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B2B Digital Marketing Blog

We’ve worked on many campaigns for business coaches and consultants over the years, giving them digital marketing strategies, doing audits and market research.
In every engagement we both commented on how similarly we solved problems for organizations.
Most of the time organizations look for help in times of transition or change, to fix issues that continue to come up, or they need to add new skills to their team.

How do Marketing Agencies & Business Coaches Handle Organizational Development?

Let’s touch on each of the areas listed above.

Manage transitions

Moving into a new phase of your business typically generates anxiety.
Both Marketing Agencies and Business Coaches will ask about the challenges you are up against and can help you zero in on what and how to change to go beyond them.
For the marketing agency this could be adding to the content mix for generating greater visibility and for a business or leadership coach this could be creating an 90-day action plan.

Fix recurrent issues

Sometimes the same problem keeps happening over and over, but every thing you do to try and fix it doesn’t work.
For a marketing agency you may find yourself creating standard reports if the issue was discovered to be inaccurate data transformation.
For a business coach this could mean delegating weekly meeting governance to someone other than the department head when a meeting is continually dominated by the same person and nothing gets accomplished.

Add new skills

A good example here is the need to master complex subject matter or pursue new strategies.
For a digital marketing agency this could be training an in-house team on how to execute an ongoing SEO program, or taking over the role completely.
For a business or executive coach this could mean teaching a new manager better negotiation skills to deal with stressful confrontations in the workplace.

In many cases, caveats will obviously apply.
Also beware of the agency or business coach that has overly rigid and inflexible processes.
While sometimes these sound great (because it makes things seem easier), the result many times is a sub par outcome.

If You are having a complex issue with your Digital Marketing then contact us today by filling out the form at the bottom of this page or calling us at the number on the top of the page.

Have you heard the back and forth on how Data is marketing’s savior or how Data is way overvalued in Marketing?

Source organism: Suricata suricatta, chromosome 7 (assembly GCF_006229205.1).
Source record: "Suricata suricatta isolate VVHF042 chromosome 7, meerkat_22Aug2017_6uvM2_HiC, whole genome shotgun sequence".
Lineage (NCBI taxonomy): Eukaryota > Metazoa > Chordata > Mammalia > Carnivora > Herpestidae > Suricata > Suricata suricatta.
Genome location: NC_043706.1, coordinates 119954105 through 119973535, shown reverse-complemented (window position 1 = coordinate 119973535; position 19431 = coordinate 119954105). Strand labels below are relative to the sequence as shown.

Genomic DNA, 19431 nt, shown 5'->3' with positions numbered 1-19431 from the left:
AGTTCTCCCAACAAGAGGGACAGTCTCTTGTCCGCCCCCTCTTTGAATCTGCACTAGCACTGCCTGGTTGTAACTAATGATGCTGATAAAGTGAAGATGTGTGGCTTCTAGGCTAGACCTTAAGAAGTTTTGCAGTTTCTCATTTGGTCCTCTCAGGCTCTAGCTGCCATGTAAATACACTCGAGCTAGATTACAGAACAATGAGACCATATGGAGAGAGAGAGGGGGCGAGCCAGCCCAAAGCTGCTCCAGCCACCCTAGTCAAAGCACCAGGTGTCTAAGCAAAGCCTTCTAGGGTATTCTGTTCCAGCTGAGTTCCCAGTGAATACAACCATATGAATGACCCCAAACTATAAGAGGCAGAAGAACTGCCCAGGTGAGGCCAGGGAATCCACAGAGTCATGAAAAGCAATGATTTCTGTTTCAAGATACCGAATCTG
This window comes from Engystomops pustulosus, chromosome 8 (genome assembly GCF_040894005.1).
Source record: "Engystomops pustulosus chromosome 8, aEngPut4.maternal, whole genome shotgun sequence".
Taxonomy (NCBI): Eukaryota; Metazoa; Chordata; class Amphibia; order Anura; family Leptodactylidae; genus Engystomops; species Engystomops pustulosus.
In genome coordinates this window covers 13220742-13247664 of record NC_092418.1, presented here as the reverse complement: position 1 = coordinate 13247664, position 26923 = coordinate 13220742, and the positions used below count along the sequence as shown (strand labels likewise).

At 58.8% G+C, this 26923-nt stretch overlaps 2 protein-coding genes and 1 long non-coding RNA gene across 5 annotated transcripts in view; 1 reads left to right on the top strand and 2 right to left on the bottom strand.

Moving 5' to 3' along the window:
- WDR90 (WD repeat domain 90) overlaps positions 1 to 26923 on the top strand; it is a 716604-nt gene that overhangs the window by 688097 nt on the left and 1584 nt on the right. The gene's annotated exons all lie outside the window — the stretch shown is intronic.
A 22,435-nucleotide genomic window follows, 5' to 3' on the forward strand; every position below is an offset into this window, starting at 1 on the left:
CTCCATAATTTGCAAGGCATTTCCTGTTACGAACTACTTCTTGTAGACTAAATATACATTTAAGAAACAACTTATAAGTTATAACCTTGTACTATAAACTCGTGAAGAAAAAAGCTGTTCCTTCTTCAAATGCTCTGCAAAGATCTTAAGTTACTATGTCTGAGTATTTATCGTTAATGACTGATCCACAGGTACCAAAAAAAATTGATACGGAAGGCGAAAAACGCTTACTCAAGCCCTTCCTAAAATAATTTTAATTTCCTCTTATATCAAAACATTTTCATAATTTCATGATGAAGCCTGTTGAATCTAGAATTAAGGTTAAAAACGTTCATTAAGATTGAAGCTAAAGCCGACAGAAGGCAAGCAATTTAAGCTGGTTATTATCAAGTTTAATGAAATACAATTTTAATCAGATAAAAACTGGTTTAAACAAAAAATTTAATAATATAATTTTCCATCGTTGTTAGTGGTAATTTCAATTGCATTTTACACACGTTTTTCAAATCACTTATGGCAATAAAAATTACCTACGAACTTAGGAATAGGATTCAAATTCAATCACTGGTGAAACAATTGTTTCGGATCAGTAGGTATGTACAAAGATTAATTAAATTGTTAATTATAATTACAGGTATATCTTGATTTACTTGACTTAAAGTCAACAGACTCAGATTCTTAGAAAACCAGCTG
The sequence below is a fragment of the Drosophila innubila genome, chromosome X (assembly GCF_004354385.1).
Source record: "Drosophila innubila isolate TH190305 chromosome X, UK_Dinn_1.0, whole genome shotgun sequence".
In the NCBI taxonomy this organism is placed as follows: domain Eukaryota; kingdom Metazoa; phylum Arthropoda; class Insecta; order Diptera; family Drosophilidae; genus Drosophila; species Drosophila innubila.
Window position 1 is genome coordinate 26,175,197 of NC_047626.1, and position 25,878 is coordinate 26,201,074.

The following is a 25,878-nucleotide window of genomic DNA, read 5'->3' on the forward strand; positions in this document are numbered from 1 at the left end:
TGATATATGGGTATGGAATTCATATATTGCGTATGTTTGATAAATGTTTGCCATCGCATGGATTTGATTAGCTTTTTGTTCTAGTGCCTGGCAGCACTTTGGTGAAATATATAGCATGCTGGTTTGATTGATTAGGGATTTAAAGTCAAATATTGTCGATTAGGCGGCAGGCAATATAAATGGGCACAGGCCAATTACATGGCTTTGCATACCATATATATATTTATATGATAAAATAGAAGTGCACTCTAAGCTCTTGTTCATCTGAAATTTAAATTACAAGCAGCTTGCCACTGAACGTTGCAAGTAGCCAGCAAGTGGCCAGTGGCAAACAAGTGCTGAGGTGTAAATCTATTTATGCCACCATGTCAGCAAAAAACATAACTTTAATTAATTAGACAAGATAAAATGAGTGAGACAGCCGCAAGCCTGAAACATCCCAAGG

On both sides of the debate, there are many opinions and strong feelings about how important it is to decision making, composition, design, user experience, etc.

Here’s the thing…

Everything is Data!

Seriously think about it.

  • The reason you don’t or do like a specific food… DATA!
  • That feeling you get in your gut when you know something is right or wrong… DATA!
  • The Best Practice you tout as being so knowledgeable on… DATA!

Emotions, likes, dislikes, associations, beliefs, etc. are all crafted from experiences and historic data that form these things for you as a person or business.

You can take that data at face value or read in between the lines to solve problems, create efficiencies, innovate, become self-aware, understand an audience, etc.
This information is extraordinarily important as it concerns decision making or creation at all levels, in all environments across all mediums.

See how we use data in our approach to content marketing here.

It isn’t easy to find exceptional marketers and strategists, so when you do, you beg them to join your team and then turn them loose to kill it.

We are excited to have Zach Martin join us as we grow and dominate the marketplace!

A Little About Zach

Zach is a digital content marketing sorcerer who spent time on the high seas as a Mass Communication Specialist for the U.S. Navy before graduating from Southern Illinois University. Apart from his love of KPIs and the invention of the “Like”, good St. Louis ribs, and Cardinals baseball, he’s also got the greatest job in the world: being a dad.

In my many years as a digital citizen, few things have brought more joy to my heart than the schadenfreude of seeing companies firmly plant their feet in their mouths on social media as part of their digital marketing.